James Earl Carter Jr. is a former American politician who served as the 39th President of the United States from 1977 to 1981. He was a Democrat who served as Georgia’s 76th governor from 1971 to 1975 and a Georgia state senator from 1963 to 1967. Since leaving office, Carter has remained active in political and social projects, receiving the Nobel Peace Prize in 2002 for his humanitarian work. But did you know he was also a hero?
Former US President Jimmy Carter saved a Canadian nuclear reactor after a meltdown by rappelling down and cleaning the radioactive water.
The Nuclear Reactor Cleaner
The 39th President of the United States was James Earl Carter. Almost 60 years ago, a young United States Carter, a naval officer with the United States’ atomic submarine program at the dawn of the nuclear age, was physically lowered into a damaged nuclear reactor in Chalk River, Ontario, Canada, and exposed to levels of radiation unthinkable today after an accident.
We were fairly well instructed then on what nuclear power was, but for about six months after that, I had radioactivity in my urine. Hey, let us get probably a thousand times more radiation than they would now. It was in the early stages, and they didn’t know.Jimmy Carter, Former US President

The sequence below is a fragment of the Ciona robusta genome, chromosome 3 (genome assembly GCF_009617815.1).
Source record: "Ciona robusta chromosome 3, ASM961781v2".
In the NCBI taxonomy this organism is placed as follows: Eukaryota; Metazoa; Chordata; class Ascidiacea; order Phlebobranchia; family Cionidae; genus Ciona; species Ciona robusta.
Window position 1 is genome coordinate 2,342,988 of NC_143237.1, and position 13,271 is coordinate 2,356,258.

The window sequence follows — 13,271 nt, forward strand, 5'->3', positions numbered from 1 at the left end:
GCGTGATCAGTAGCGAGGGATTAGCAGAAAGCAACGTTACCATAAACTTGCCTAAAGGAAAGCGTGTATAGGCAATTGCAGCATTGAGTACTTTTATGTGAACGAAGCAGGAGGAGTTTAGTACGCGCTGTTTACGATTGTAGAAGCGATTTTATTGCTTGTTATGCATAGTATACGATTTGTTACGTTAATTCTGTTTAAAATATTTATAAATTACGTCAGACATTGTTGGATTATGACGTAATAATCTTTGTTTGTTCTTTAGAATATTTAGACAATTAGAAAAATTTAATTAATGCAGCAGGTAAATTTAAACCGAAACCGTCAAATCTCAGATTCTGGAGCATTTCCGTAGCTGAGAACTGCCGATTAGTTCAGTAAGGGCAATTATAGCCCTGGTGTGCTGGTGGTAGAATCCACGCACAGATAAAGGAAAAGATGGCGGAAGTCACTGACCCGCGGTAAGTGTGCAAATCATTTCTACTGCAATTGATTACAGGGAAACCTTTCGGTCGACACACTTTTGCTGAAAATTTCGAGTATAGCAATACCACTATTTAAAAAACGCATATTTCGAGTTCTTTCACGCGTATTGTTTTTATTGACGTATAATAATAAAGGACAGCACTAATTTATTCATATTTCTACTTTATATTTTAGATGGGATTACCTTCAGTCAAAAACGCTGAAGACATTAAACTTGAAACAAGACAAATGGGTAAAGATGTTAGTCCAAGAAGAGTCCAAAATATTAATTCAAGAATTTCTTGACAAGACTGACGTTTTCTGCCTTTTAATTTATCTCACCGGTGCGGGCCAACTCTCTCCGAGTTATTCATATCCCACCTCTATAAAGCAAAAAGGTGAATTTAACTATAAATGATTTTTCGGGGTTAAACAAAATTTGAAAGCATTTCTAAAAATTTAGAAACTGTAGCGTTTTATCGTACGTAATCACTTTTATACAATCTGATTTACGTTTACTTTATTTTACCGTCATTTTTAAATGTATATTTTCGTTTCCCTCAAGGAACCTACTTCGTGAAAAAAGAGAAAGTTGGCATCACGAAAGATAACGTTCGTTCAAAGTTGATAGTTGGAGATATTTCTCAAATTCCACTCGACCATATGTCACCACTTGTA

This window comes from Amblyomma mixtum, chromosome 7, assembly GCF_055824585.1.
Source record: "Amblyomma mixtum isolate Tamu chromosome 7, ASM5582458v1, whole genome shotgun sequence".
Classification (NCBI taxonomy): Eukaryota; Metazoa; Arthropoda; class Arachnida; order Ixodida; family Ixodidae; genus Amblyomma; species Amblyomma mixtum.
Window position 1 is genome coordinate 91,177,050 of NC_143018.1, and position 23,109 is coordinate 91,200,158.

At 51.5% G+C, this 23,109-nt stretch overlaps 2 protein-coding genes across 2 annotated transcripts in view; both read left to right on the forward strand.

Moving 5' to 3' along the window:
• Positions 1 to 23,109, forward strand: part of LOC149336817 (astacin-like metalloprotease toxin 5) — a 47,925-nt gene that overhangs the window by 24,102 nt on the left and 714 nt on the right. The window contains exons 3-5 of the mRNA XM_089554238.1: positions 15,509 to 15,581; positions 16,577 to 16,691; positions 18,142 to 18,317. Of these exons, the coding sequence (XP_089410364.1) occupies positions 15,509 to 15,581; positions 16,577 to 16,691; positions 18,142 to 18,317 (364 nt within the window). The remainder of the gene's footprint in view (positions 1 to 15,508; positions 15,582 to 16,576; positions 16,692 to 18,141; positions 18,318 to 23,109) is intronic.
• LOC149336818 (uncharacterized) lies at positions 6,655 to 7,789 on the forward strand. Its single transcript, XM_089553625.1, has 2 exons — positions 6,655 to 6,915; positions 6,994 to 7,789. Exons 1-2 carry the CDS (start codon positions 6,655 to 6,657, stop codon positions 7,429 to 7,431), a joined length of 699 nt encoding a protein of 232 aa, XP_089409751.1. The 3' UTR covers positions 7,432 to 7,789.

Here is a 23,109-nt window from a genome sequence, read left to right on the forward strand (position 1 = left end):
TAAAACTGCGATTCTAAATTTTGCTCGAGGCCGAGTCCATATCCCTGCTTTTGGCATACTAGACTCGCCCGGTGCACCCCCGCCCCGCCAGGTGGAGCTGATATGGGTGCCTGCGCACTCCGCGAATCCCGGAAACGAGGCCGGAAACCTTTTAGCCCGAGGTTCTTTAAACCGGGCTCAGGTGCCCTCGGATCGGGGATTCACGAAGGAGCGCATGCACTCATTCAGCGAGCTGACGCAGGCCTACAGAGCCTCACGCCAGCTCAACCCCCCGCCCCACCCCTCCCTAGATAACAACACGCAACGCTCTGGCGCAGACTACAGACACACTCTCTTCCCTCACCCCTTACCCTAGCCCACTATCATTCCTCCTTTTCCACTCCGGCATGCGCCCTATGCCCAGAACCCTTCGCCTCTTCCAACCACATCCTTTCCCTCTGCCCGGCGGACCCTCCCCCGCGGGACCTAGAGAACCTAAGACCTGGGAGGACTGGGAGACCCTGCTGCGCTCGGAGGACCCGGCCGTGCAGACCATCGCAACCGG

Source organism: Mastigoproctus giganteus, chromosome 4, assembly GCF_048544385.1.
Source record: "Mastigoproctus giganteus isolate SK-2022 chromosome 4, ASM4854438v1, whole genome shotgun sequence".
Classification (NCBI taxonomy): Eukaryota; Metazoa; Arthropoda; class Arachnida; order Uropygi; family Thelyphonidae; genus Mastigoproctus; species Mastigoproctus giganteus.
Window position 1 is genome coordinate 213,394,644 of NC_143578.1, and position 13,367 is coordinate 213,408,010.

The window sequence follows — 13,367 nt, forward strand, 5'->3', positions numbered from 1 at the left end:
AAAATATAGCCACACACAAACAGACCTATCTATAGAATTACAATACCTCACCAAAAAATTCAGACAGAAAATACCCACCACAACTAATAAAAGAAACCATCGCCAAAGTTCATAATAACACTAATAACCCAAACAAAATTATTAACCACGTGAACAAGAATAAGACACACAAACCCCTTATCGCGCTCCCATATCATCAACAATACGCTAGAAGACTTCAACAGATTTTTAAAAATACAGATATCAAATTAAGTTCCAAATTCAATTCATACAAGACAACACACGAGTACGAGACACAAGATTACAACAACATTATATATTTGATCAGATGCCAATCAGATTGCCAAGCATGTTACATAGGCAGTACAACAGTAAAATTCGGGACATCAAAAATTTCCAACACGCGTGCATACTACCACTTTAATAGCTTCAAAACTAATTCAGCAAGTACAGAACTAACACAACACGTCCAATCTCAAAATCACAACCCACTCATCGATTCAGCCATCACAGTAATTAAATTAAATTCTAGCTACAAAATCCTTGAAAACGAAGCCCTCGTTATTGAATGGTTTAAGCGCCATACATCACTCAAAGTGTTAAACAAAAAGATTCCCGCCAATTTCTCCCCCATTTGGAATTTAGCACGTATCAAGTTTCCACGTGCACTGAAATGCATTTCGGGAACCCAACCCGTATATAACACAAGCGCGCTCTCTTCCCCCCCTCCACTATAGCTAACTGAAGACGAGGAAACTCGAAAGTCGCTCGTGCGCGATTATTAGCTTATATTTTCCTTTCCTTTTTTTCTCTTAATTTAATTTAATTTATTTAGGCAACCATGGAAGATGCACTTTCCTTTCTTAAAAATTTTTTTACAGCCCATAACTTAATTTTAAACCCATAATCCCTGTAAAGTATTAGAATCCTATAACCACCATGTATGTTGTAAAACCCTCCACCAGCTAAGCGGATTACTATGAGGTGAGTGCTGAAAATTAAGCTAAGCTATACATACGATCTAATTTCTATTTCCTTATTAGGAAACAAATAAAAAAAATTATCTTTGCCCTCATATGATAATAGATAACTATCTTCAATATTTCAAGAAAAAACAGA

Despite his fears, Carter admits he was excited about the opportunity to use his top-secret training in the cleanup of the reactor, which is located along the Ottawa River northwest of Ottawa.
It was a very exciting time for me when the Chalk River plant melted down. I was one of the few people in the world who had clearance to go into a nuclear power plant, There were 23 of us, and I was in charge. I took my crew up there on the train.Jimmy Carter, Former US President
At the time, Carter was based in Schenectady, New York, working on the nuclear propulsion system for the Sea Wolf submarine with Adm. Hyman Rickover. He was quickly ordered to Chalk River, where he joined other Canadian and American service members. (Source: Military)
How Did the Nuclear Cleanup Affect Jimmy Carter?
Even by today’s standards, it was still excessive. For months after the cleanup, the future president had radioactive urine.
We were fairly well-instructed then on what nuclear power was, but for about six months after that, I had radioactivity in my urine. They let us get probably a thousand times more radiation than they would now. It was in the early stages, and they didn’t know.Jimmy Carter, Former US President
Carter’s family medical history is littered with cancer deaths, so the exposure was especially hazardous. Carter left the Navy the following year after his father died of pancreatic cancer. Tumors on the former president’s liver and brain were discovered in 2015, as he turned 91, but prompt diagnosis and treatment resulted in a cancer-free bill of health a year later.
When Carter became president in 1977, his extensive nuclear reactors and energy knowledge would be handy, as other world leaders respected his expertise. (Source: Military)